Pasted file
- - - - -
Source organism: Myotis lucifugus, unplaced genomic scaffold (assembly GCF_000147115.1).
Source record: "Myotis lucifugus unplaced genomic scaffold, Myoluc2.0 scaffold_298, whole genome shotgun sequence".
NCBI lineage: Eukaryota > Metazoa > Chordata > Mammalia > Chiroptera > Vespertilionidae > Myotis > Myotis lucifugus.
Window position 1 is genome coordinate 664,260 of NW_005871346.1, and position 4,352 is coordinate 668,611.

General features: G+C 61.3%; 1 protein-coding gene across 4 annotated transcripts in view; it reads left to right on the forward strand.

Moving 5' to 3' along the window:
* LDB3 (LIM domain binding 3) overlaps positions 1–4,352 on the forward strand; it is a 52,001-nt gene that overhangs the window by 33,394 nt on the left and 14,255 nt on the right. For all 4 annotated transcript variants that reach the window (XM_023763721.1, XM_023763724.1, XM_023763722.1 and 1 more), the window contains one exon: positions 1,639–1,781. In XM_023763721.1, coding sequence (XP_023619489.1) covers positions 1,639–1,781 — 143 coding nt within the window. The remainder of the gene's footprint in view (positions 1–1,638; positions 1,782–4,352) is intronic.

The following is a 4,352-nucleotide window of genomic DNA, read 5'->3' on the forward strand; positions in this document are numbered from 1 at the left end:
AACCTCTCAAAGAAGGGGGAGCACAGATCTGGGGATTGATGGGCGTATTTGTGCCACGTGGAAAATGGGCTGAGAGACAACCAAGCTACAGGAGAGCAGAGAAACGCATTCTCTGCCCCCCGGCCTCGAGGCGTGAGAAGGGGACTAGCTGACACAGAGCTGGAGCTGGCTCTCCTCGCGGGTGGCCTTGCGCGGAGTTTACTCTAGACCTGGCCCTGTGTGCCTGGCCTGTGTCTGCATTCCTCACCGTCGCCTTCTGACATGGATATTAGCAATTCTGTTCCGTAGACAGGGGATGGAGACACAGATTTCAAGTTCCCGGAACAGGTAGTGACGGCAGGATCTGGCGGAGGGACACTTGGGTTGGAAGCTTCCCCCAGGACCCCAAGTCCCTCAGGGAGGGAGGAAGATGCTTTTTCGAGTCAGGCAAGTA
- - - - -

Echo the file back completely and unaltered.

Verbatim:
Source organism: Myotis lucifugus, unplaced genomic scaffold (assembly GCF_000147115.1).
Source record: "Myotis lucifugus unplaced genomic scaffold, Myoluc2.0 scaffold_298, whole genome shotgun sequence".
NCBI lineage: Eukaryota > Metazoa > Chordata > Mammalia > Chiroptera > Vespertilionidae > Myotis > Myotis lucifugus.
Window position 1 is genome coordinate 664,260 of NW_005871346.1, and position 4,352 is coordinate 668,611.

General features: G+C 61.3%; 1 protein-coding gene across 4 annotated transcripts in view; it reads left to right on the forward strand.

Moving 5' to 3' along the window:
* LDB3 (LIM domain binding 3) overlaps positions 1–4,352 on the forward strand; it is a 52,001-nt gene that overhangs the window by 33,394 nt on the left and 14,255 nt on the right. For all 4 annotated transcript variants that reach the window (XM_023763721.1, XM_023763724.1, XM_023763722.1 and 1 more), the window contains one exon: positions 1,639–1,781. In XM_023763721.1, coding sequence (XP_023619489.1) covers positions 1,639–1,781 — 143 coding nt within the window. The remainder of the gene's footprint in view (positions 1–1,638; positions 1,782–4,352) is intronic.

The following is a 4,352-nucleotide window of genomic DNA, read 5'->3' on the forward strand; positions in this document are numbered from 1 at the left end:
AACCTCTCAAAGAAGGGGGAGCACAGATCTGGGGATTGATGGGCGTATTTGTGCCACGTGGAAAATGGGCTGAGAGACAACCAAGCTACAGGAGAGCAGAGAAACGCATTCTCTGCCCCCCGGCCTCGAGGCGTGAGAAGGGGACTAGCTGACACAGAGCTGGAGCTGGCTCTCCTCGCGGGTGGCCTTGCGCGGAGTTTACTCTAGACCTGGCCCTGTGTGCCTGGCCTGTGTCTGCATTCCTCACCGTCGCCTTCTGACATGGATATTAGCAATTCTGTTCCGTAGACAGGGGATGGAGACACAGATTTCAAGTTCCCGGAACAGGTAGTGACGGCAGGATCTGGCGGAGGGACACTTGGGTTGGAAGCTTCCCCCAGGACCCCAAGTCCCTCAGGGAGGGAGGAAGATGCTTTTTCGAGTCAGGCAAGTA